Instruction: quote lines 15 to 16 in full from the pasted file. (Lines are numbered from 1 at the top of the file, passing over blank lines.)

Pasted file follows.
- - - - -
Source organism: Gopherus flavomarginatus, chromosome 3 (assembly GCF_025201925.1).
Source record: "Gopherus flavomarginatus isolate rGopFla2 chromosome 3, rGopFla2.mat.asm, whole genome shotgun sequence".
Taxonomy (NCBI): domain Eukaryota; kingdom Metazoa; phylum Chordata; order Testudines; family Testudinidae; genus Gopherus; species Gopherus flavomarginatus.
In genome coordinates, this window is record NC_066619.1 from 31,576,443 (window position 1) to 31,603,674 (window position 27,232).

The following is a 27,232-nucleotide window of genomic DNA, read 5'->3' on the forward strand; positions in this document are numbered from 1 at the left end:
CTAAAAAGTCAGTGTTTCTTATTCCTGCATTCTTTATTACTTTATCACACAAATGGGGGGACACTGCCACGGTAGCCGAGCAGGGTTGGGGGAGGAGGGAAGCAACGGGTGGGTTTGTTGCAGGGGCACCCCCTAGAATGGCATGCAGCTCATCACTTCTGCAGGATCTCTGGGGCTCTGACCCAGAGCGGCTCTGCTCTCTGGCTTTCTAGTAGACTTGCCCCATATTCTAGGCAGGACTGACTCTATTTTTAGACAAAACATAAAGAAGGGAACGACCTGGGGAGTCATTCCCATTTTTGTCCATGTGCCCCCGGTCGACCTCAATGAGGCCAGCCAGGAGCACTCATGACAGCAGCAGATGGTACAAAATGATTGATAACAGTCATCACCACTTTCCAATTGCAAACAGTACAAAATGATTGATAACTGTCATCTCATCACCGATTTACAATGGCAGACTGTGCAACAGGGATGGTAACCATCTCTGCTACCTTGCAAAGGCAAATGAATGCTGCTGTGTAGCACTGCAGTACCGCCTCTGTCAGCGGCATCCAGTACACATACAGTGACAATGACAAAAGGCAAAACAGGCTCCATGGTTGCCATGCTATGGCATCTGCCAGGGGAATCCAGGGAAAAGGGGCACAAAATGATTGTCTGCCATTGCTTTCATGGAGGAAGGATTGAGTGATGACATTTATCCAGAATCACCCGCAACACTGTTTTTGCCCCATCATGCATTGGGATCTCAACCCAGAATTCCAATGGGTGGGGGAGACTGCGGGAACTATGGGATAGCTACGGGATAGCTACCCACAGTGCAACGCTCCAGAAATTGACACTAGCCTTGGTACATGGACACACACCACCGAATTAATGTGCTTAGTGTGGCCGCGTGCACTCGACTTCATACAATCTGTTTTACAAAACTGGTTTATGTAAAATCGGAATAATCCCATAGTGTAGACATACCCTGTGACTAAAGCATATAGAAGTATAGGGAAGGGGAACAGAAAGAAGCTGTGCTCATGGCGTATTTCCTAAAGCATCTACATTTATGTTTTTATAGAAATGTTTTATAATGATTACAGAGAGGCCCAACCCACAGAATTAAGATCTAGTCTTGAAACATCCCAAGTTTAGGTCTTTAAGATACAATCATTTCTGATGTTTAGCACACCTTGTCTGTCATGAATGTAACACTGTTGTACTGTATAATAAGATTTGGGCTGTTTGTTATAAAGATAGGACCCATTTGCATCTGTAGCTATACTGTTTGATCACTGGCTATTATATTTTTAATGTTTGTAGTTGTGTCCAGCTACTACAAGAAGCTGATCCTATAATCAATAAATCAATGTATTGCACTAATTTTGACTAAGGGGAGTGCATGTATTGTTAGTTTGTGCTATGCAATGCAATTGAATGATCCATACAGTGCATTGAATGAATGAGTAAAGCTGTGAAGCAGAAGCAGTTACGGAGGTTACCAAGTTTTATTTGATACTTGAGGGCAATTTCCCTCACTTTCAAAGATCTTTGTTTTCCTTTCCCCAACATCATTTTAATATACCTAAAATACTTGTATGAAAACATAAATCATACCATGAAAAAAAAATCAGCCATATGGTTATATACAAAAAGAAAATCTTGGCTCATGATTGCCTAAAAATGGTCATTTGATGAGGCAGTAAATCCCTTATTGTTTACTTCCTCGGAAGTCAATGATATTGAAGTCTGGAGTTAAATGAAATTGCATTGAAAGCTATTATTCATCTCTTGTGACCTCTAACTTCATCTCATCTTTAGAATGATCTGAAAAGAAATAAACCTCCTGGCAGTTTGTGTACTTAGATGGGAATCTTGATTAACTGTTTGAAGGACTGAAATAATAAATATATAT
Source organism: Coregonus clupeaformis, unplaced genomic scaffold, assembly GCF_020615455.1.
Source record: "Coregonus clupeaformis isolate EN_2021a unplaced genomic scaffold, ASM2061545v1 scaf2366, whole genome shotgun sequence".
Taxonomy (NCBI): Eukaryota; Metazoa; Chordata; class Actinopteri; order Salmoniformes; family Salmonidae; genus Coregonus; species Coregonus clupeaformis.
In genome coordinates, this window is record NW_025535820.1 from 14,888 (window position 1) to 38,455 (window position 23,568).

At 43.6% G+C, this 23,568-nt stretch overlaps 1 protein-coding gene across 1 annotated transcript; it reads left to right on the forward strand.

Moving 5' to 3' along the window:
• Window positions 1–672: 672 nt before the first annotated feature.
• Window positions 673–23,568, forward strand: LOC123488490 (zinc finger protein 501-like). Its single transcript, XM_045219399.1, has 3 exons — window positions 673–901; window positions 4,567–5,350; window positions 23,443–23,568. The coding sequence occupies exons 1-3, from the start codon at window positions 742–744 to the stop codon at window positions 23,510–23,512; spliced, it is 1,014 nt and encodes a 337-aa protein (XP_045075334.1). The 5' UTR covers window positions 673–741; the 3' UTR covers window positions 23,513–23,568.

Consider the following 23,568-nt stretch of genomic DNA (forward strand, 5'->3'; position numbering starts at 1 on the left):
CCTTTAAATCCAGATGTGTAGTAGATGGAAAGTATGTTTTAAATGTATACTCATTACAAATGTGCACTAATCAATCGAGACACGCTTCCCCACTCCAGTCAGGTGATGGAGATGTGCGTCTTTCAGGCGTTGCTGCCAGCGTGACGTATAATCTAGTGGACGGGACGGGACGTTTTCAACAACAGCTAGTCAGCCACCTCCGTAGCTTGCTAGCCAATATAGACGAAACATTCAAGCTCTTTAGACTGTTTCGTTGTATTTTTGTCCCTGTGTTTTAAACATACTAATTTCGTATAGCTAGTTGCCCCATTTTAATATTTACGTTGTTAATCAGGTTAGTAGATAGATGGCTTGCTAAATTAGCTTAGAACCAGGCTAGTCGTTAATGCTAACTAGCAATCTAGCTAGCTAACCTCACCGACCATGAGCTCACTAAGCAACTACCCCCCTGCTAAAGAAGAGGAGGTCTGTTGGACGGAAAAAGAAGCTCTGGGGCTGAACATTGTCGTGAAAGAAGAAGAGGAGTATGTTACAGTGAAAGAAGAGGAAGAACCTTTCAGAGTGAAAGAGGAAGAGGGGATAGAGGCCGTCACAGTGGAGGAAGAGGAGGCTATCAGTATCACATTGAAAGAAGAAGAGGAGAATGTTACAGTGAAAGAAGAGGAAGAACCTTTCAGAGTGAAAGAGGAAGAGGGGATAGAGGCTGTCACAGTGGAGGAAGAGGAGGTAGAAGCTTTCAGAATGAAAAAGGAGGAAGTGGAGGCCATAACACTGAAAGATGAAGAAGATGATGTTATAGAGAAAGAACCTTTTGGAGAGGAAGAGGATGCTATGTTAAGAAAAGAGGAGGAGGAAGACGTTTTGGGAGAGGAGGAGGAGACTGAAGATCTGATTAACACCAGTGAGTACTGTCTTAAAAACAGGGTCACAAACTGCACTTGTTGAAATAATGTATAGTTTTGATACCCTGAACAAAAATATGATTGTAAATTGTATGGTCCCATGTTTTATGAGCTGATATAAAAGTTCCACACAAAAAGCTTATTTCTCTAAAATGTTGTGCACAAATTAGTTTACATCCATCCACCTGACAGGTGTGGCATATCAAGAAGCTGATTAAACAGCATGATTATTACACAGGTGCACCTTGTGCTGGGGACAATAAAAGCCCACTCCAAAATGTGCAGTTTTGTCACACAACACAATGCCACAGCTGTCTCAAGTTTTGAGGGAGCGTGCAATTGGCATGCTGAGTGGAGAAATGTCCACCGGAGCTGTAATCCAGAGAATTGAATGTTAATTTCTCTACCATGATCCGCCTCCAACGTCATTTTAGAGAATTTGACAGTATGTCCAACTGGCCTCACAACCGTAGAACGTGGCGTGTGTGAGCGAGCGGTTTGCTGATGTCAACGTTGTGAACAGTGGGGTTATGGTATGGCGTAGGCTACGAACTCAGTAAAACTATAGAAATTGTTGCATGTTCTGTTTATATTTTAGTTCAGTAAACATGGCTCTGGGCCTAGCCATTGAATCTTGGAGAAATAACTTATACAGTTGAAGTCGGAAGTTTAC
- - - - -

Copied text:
Consider the following 23,568-nt stretch of genomic DNA (forward strand, 5'->3'; position numbering starts at 1 on the left):
CCTTTAAATCCAGATGTGTAGTAGATGGAAAGTATGTTTTAAATGTATACTCATTACAAATGTGCACTAATCAATCGAGACACGCTTCCCCACTCCAGTCAGGTGATGGAGATGTGCGTCTTTCAGGCGTTGCTGCCAGCGTGACGTATAATCTAGTGGACGGGACGGGACGTTTTCAACAACAGCTAGTCAGCCACCTCCGTAGCTTGCTAGCCAATATAGACGAAACATTCAAGCTCTTTAGACTGTTTCGTTGTATTTTTGTCCCTGTGTTTTAAACATACTAATTTCGTATAGCTAGTTGCCCCATTTTAATATTTACGTTGTTAATCAGGTTAGTAGATAGATGGCTTGCTAAATTAGCTTAGAACCAGGCTAGTCGTTAATGCTAACTAGCAATCTAGCTAGCTAACCTCACCGACCATGAGCTCACTAAGCAACTACCCCCCTGCTAAAGAAGAGGAGGTCTGTTGGACGGAAAAAGAAGCTCTGGGGCTGAACATTGTCGTGAAAGAAGAAGAGGAGTATGTTACAGTGAAAGAAGAGGAAGAACCTTTCAGAGTGAAAGAGGAAGAGGGGATAGAGGCCGTCACAGTGGAGGAAGAGGAGGCTATCAGTATCACATTGAAAGAAGAAGAGGAGAATGTTACAGTGAAAGAAGAGGAAGAACCTTTCAGAGTGAAAGAGGAAGAGGGGATAGAGGCTGTCACAGTGGAGGAAGAGGAGGTAGAAGCTTTCAGAATGAAAAAGGAGGAAGTGGAGGCCATAACACTGAAAGATGAAGAAGATGATGTTATAGAGAAAGAACCTTTTGGAGAGGAAGAGGATGCTATGTTAAGAAAAGAGGAGGAGGAAGACGTTTTGGGAGAGGAGGAGGAGACTGAAGATCTGATTAACACCAGTGAGTACTGTCTTAAAAACAGGGTCACAAACTGCACTTGTTGAAATAATGTATAGTTTTGATACCCTGAACAAAAATATGATTGTAAATTGTATGGTCCCATGTTTTATGAGCTGATATAAAAGTTCCACACAAAAAGCTTATTTCTCTAAAATGTTGTGCACAAATTAGTTTACATCCATCCACCTGACAGGTGTGGCATATCAAGAAGCTGATTAAACAGCATGATTATTACACAGGTGCACCTTGTGCTGGGGACAATAAAAGCCCACTCCAAAATGTGCAGTTTTGTCACACAACACAATGCCACAGCTGTCTCAAGTTTTGAGGGAGCGTGCAATTGGCATGCTGAGTGGAGAAATGTCCACCGGAGCTGTAATCCAGAGAATTGAATGTTAATTTCTCTACCATGATCCGCCTCCAACGTCATTTTAGAGAATTTGACAGTATGTCCAACTGGCCTCACAACCGTAGAACGTGGCGTGTGTGAGCGAGCGGTTTGCTGATGTCAACGTTGTGAACAGTGGGGTTATGGTATGGCGTAGGCTACGAACTCAGTAAAACTATAGAAATTGTTGCATGTTCTGTTTATATTTTAGTTCAGTAAACATGGCTCTGGGCCTAGCCATTGAATCTTGGAGAAATAACTTATACAGTTGAAGTCGGAAGTTTAC